Monday, September 14, 2009

Decade 5: Musing

The Goals.

Yes, the goals of CT.

I wrote about them here. But, more accurately, I should say, I pretended to write about them. What I wanted out of CT had really nothing to do with changing my cooking: what I really wanted from CT was something to support my weight loss efforts. I was in trouble, though, with the very first assignment. Drooling over cook books with elaborate methods and exotic ingredients did not help me in the least. But, through reading fellow participant's blogs (Kerry, I actually haven't thanked you but yours is one which has helped this metamorphosis in my thinking) I have learned so much.

The education I have received about eating and cooking has been amazing...and I now have real honest to goodness goals for myself, my family, our budget and our food.

BUT, before I chew on all that, let's take a much smaller slice of the problem, first, ok?

I plan suppers around the following formula I learned from my grandmother. A "dinner" (whether prepared and consumed at noon as she and my grandfather did or after 5pm) should be made up of a hunk of meat, vegetables (translated, usually into "something green") and something starchy--usually potatoes. In my household, that starchy something has been expanded to include pasta, (though not much, because I always think it has to have a sauce and I'm just not into making a fourth thing), rice and potatoes. Yeah, I know. Not very exciting.

Enter, stage left, Bittman. Yes, again.

He has a whole page on cooking "Whole Grains without Measuring." And here the "starch" options are greatly expanded: brown rice, quinoa, barley (any type), oat groats, buckwheat groats, steel-cut oats, millet, cracked wheat, hominy, whole rye, farro, kamut, or wild rice or wheat berries.

Now, some of this I've never even heard of (farro? kamut? oat groats?), some I've heard of but don't quite know what it is and have never seen (wheat berries, hominy, millet, whole rye), and some I have (buckwheat, barley), right here at home, waiting for me to do something with it other than what I had had planned (whatever that may have been, though with the buckwheat it was most certainly Tabbouleh).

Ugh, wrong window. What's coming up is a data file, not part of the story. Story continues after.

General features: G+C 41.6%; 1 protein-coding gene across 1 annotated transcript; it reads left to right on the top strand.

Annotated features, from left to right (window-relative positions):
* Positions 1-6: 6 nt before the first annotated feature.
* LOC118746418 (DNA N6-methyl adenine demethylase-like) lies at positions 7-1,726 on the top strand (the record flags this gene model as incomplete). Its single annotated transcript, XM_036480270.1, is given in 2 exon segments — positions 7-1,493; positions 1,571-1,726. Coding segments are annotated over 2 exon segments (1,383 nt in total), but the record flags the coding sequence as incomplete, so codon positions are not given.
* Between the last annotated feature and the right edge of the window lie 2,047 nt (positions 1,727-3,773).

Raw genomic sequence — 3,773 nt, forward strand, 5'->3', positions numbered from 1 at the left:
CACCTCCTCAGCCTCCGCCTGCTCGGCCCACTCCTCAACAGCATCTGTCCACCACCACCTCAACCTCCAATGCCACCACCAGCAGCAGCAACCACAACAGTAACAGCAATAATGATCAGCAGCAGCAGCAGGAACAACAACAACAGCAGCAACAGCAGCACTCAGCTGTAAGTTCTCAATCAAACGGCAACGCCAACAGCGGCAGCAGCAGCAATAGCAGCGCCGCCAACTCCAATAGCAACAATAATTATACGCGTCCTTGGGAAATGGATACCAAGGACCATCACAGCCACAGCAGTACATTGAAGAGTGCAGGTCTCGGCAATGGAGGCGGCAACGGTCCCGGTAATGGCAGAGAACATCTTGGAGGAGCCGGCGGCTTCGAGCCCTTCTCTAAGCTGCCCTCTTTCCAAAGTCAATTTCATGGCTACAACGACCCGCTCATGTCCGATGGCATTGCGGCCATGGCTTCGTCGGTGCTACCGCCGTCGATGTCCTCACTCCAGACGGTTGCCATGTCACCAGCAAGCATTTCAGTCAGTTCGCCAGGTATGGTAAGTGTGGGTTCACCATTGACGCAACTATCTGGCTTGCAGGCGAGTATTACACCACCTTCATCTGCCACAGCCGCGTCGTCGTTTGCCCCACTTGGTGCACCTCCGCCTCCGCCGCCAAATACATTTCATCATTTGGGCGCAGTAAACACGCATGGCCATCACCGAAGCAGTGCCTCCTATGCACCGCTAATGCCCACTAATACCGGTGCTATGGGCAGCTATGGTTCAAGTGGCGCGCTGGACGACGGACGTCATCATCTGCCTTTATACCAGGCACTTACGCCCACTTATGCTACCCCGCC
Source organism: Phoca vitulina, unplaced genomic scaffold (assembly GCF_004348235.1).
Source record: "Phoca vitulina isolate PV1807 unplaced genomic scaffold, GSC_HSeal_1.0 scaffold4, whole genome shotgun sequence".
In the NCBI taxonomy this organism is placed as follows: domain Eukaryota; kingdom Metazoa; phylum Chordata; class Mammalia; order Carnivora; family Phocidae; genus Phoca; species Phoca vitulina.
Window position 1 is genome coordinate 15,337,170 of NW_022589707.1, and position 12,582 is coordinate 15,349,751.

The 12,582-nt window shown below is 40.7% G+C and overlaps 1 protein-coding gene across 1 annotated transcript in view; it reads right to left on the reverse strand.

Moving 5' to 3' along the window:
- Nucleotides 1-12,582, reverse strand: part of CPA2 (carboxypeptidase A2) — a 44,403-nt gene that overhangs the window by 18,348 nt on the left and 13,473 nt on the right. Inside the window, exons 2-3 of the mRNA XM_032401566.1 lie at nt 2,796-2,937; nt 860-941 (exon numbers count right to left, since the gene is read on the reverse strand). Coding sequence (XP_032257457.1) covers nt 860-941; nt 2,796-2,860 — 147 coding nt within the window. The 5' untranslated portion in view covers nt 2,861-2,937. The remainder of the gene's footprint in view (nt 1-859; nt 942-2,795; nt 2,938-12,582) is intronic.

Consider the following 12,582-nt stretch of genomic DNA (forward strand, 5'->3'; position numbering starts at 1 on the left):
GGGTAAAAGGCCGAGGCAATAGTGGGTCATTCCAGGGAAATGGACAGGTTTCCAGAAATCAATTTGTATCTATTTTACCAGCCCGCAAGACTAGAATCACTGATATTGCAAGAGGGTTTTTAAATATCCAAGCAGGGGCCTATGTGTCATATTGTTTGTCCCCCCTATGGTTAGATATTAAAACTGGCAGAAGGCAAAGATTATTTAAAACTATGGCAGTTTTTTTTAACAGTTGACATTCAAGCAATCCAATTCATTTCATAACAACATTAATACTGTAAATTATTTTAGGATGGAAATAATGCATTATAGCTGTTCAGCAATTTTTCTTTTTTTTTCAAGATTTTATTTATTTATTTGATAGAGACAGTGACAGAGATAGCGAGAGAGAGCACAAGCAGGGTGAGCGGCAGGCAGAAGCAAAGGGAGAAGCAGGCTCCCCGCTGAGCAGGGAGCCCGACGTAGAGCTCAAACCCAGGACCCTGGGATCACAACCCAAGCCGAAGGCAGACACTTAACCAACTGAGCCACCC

Then, of course, there's a whole page of the green coloured "side-bars" detailing "what to do" with them. I love it. I just love it! The versatility combined with the basics is like getting the little black dress and then going any direction you want with the proper accessories. It's wonderful.

And this, without knowing it, is exactly what I was looking for. In my original post I'd mentioned wanting something for those nights I "don't want to cook." Well, the key to that, I've learned, is to make lots of food when I make it, so that "left over" night is a built in non-cooking night for me. As well, I've decided to make a pot of soup every week: something for lunches, yes, but also something to serve when I don't feel like cooking. We needed more variety in our dinners--as well as simplicity. And, with Bittman, for now, anyway, I've found it.

So, for tonight's supper, I'm going to boil up some of the barley we have lying about with a bit of zucchini and broccoli mixed in with Olive Oil Drizzle. Supper itself is Crock Pot chicken stew: chicken breats with onions and carrots bathed in chicken broth, apple juice and a tablespoon of apple cider vinegar). I made the juices into a sauce with some flour and water and a great deal of reduction.

added later--

Here's the Barley:

I cannot believe how good that barely was. I chopped and steamed some broccoli while I sauteed some onion and zucchini in olive oil. The barley still had a lot of liquid, though it seemed done, so I put it into the frying pan and added the broccoli, now chopped into infinitesimal, non-noticeable little bits. (I don't like broccoli). I doused it quickly with a splash of olive oil to prevent it from sticking to the pan, then added a few squirts of lemon juice. Since I now had two of the three components for the "drizzle" on my barley, I went ahead and added some dried parsley. It still needed "something" so per Bittmen's green coloured side-bar alternative suggestions, I added a pinch of oregano. It was perfect. Even the kids liked it, though my daughter called it "spicey." I made 1/2 cup raw--about what I'd make for rice--and I barely had any left over. Too bad. I was looking forward to putting it in the frying pan tomorrow and frying an egg into it for breakfast!


drwende said...

This is so cool! Good for you!

lauralynne said...

That barley looks good! For me, one of the best things about CT has been the freedom to stop knowing what I know and look in a different direction. And, actually, my "knowledge" had very little to do with the cooking so much as the organization of the rest of my life. Once I let that part go, I am totally happy back in the kitchen.

So, good for you for finding your Zen and also a Culinary Icon.

Anne (in Reno) said...

It looks like you've found a really useful formula! And there are SO many good grain options floating around these days! Congrats.

And also have you read his Bitten blog on the New York Times website? It is full of useful stuff and I can't remember if I've recommended it before.

scb said...

Way to go, Alana! This is so great! Sounds like there's lots of yumminess ahead for the Family of Alana, and lots of happiness ahead for the Alana of the Family!

Well done.

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